Princess Ka’iulani/Stephen Warbeck

October 21, 2011

Based on Marc Forby’s historical novel about Hawaii trying to maintain their independence from the US in the late 1800’s Oscar winner Steven Warbeck wrote a melodic and moving score. His classical knowledge is quite evident as he created several different themes, harmonies, counterpoint, and an overall fine soundtrack that comes highly recommended. The Movie Score Media release is available on CD from SAE on October 25th and digital download from iTunes on October 18th. It is a limited edition of 500 copies and with the new policy of stating that it is a first edition. The score is performed by the Honolulu Symphony Orchestra conducted by Andreas Delfs.


The Beach and the Past (2:52) starts with a very soft piano backed by the strings of the symphony orchestra. As the track unfolds the strings offer the main melody which is not overused but is repeated or variations of it. The vibraphone gives the cue a sense of Hawaii but this is quite subtle. I like the way the piano is used as it leads and also offers support for the orchestra.


The King and the Protestors (2:30) is a cue of slow building tension with the snare drum and horns making it majestic. Danger from the horns, tremolo strings, a constant beat from the timpani build to a variation of the main theme. The woodwinds end the track.


The Princess of Nowhere (3:50) offers delicate soft piano backed by shimmering strings which is a buildup to the main theme again played by the strings. It is very quiet, peaceful, and tranquil with support coming from harp, flute, and clarinet.


Alone (1:10) is very classical and majestic, something you would hear during a royal gathering. This stately cue is all too brief.


Barcarolle (2:12) is the first of two times that part of Tchaikovsky’s The Seasons Op. 37B for solo piano is offered. The Barcarolle, an imitating of a Venetian boat song, was his June offering and has been used as source music. It is very delicate and quite romantic.


The Letter (1:17) introduces another melody that has a yearning violin backed by the harp and piano.


The Reception (2:08) begins with a small chamber orchestra, a happy Mozart style of classical dance. The theme is played by Cello until there is a full crescendo from the orchestra and the sound becomes modern. This track is yet another new melody.


The Shells (2:17) The delicate piano returns and with the orchestra offers another variation of the main theme. A yearning violin provides counterpoint.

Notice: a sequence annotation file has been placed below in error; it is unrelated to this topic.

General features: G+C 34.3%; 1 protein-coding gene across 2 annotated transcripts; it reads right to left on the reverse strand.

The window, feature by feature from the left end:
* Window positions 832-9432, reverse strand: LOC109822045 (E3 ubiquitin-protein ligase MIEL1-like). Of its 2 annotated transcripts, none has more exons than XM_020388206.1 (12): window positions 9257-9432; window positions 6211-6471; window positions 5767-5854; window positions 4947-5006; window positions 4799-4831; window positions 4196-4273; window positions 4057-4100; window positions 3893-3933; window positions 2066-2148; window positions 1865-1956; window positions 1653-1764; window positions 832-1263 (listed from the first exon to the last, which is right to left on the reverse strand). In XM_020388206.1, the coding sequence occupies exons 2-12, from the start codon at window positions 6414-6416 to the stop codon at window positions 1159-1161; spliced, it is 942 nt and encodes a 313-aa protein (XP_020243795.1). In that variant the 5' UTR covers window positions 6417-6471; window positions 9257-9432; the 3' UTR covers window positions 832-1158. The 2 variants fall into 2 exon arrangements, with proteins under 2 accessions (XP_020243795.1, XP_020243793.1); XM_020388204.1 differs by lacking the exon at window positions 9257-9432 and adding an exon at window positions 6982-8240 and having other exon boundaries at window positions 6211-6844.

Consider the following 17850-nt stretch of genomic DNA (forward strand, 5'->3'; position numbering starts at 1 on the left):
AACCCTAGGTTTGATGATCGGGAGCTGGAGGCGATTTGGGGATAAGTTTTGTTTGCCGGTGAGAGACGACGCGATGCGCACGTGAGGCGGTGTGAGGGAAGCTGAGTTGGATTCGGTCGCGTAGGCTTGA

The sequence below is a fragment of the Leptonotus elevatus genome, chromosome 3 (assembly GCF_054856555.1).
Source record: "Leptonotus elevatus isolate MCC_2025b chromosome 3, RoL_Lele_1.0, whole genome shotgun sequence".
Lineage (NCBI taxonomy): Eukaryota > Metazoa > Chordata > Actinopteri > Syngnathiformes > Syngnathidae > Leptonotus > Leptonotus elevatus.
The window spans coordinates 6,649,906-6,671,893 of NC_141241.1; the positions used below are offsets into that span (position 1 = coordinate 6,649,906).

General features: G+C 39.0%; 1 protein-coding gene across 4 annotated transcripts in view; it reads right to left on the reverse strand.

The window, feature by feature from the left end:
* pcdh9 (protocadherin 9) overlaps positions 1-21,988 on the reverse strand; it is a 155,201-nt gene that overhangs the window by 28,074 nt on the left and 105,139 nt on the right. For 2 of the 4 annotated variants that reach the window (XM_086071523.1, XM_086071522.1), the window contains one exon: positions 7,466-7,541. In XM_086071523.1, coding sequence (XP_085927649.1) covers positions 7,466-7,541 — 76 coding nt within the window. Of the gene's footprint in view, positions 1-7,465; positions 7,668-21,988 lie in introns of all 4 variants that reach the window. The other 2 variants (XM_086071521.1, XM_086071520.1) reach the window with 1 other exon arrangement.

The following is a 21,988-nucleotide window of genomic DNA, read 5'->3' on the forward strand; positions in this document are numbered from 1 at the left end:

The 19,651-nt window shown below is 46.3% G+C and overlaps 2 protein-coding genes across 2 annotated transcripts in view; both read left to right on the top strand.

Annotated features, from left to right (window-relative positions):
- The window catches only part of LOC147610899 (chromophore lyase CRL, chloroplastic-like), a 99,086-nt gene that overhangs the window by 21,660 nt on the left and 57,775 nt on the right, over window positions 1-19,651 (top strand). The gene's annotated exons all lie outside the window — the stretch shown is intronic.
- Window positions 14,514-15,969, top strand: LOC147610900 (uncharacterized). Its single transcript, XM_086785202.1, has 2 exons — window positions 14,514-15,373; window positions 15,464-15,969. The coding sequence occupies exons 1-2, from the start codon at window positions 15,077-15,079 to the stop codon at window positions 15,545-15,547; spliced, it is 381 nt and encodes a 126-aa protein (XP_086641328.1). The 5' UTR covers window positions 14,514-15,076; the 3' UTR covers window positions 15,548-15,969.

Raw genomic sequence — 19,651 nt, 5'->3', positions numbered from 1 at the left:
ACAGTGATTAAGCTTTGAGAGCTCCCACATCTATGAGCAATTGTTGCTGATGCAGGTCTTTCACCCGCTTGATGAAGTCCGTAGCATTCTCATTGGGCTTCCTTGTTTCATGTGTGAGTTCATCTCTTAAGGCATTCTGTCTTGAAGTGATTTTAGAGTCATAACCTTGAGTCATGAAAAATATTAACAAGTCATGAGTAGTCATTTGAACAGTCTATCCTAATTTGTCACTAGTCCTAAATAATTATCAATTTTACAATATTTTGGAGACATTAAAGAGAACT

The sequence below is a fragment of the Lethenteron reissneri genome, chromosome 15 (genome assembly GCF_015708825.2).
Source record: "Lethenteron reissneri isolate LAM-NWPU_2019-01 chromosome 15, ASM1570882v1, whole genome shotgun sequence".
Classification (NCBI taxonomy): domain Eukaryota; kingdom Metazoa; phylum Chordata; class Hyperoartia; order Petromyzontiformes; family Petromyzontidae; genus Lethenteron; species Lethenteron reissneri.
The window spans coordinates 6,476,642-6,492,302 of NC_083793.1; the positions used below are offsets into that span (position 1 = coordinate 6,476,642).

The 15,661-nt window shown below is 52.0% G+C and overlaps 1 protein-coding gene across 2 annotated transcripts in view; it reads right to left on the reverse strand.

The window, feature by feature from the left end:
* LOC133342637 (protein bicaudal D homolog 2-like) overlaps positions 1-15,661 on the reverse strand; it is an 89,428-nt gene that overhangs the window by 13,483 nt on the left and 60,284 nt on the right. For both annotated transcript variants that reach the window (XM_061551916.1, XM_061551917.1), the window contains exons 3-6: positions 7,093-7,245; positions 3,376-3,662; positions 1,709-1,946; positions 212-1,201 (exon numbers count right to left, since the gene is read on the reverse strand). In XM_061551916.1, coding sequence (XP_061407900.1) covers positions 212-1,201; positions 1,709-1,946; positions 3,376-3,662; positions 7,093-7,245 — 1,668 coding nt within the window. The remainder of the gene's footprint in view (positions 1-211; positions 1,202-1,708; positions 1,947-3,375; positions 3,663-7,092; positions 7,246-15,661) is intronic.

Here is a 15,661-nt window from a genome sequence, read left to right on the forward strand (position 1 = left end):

Memory (1:36) The piano is answered by the harp with shimmering strings. A slight reference is made to the main theme.


The World in the Room (1:37) More underscore is offered with the piano and harp with clarinet and horns complementing.


Ka’iulani (2:06) A prelude is offered for solo piano with two melodies blending together at the end of the cue. Very soft and delicate


What Happened to Our Country (2:18) French horn and brass with a hint of a snare drum and timpani give us a patriotic cue.


New World (2:18) This time the trumpets /trombones offer the theme of patriotism.


The Pepper Story (1:10) is piano/strings as the new world theme continues. Quite lush and relaxing.


Plotting A cue of subdued tension offers shimmering strings and well placed horn calls and percussion.


The Beach and the Letter (1:46) A quiet version of the main theme. This is music to fall asleep too.


Eden Lost (1:43) Solo violin with harmony from horns offer this lullaby with a new prelude from the piano.


The Amendment (1:21) The main theme is offered with chords from the harp enhancing a soft yet majestic cue.


Leave Taking (3:04) Piano with strings in the background offers a variation of the new world theme. Very quiet and peaceful, somewhat funeral like.


A Nation Died (1:42) A solo cello offers a yearning for better day’s theme before the orchestra offers a variation of the main theme.


The End (3:23) Piano backed by the symphony orchestra offers a sad theme but part way through there is a breath of happiness from the flute and clarinet. Classical piano ends the cue.


Barcarolle (4:52) This is the complete version of the Season piece. Something to meditate to.


If you like your scores full of melodies with soft delicate strings and piano this release from MSM will make you very happy. There is not a hint of brash dissonance, loud over the top melodies, shrieking strings, or blaring brass. This is very much 19th century romantic music. Nicely recorded, performed, and engineered this is one to listen to after a hard week.



CD# is MMS 11017





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